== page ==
Monday 13 July 2015

Pirate spider eyespots?

Wolf Pirate Spiders (likely Pirata piraticus, but there is a similar species, P. tenuitarsis) are one of my favourite spiders, their existence in the boundary of water and land, and their ability to walk and run on water makes them fascinating. A few days ago at the wildlife garden, I discovered a curious fact about them while looking at a photo of a female carrying an egg sac. The female was lodged at an angle on some leaves and I did a double take: it gave me the impression that the abdomen of the spider was in fact, its face. This impression was due to two paired white spots on the female's abdomen looking like eyes. Instead of a spider facing away with her egg sac attached to its abdomen, it looked like a spider looking forward, while carrying its egg sac on its jaws, in the way of nursery web spiders. Pirate spider eyespots? Wolf pirate spiders have paired line of white spots on their abdomen, so I wondered if it was just this particular individual that casually had the spots in the shape and area to give this impression. I checked my photos of this spider and found at least two others with the same spots, one also carrying an egg sac. I also found other photos on the web of this species with the same abdominal spots.
Another Pirata sp with egg sac and 'eyespots' 22/07/2014, same habitat
For comparison, a female nursery web spider carrying her egg sac with her chelicerae.

 Only photos taken in a particular angle, of the spider facing away show this, and I guess everybody prefers a front shot of a spider, so I think this pattern is probably found in the species at least regularly, and not only in the females, this side view of the spider allows to see the larger spot towards the end of the line of spots in a male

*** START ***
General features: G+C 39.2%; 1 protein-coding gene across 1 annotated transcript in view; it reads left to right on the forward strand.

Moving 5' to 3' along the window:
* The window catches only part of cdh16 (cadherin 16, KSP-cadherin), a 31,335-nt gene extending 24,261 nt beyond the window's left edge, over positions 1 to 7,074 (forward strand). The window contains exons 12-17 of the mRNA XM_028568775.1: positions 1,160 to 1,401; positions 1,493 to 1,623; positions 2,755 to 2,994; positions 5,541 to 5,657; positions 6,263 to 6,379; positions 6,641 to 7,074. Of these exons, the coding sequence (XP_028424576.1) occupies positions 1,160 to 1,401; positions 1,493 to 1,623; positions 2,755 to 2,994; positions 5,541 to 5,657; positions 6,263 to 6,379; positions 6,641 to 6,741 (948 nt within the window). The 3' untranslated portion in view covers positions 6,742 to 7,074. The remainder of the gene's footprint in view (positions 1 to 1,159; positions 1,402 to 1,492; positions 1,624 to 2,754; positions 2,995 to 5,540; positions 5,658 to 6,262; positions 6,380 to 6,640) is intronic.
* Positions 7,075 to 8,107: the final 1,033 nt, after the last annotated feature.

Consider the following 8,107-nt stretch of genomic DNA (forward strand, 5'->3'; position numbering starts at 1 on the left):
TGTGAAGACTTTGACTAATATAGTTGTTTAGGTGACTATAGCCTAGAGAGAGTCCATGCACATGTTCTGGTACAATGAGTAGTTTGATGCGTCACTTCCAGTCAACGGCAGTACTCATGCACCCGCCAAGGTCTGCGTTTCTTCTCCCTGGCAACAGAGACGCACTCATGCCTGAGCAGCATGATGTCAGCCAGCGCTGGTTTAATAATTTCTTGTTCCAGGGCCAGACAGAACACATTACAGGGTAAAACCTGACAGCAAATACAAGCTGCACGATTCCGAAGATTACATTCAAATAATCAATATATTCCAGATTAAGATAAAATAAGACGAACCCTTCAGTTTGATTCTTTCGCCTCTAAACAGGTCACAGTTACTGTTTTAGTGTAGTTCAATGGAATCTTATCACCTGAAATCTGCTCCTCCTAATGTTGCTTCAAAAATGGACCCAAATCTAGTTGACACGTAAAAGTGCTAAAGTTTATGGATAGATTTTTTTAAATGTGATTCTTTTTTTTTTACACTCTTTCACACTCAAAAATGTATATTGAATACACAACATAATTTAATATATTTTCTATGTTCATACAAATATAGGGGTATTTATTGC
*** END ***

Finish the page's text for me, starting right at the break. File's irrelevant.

A frontal view of the same male showing his enlarge palps:
Have these spots evolved due to them giving an impression of eyes to visual predators, as the eyespots found in some caterpillars and butterflies? In some cases eyespots function to startle a predator giving the impression of a different, larger animal (like the elephant moth caterpillar, the peacock butterfly or this amazing tropical caterpillar), instead, in the wolf pirate spider the eyespots would work like those found at the rear end of some fishes and butterflies, whose function might be to trick or confuse a predator as to where the head of the animal actually is. In fact, eyespots are not unheard of in spiders.
 Why would this be beneficial to this spider? What follows is only speculation, but apparently, wolf pirate spiders live in retreats in moss at the shore of ponds, and females carrying egg sacs often expose the egg sac to the sun at the retreat entrance, while the female remains inside. This could put the female in danger of predation, as she would be less able to detect danger, so the eyespots could afford some protection to the mother and its offspring to be, but I am not aware of any research into the evolution of these eyespots.

With thanks to Catherine Scott (@cataranea) for discussing this on twitter before I wrote the post.

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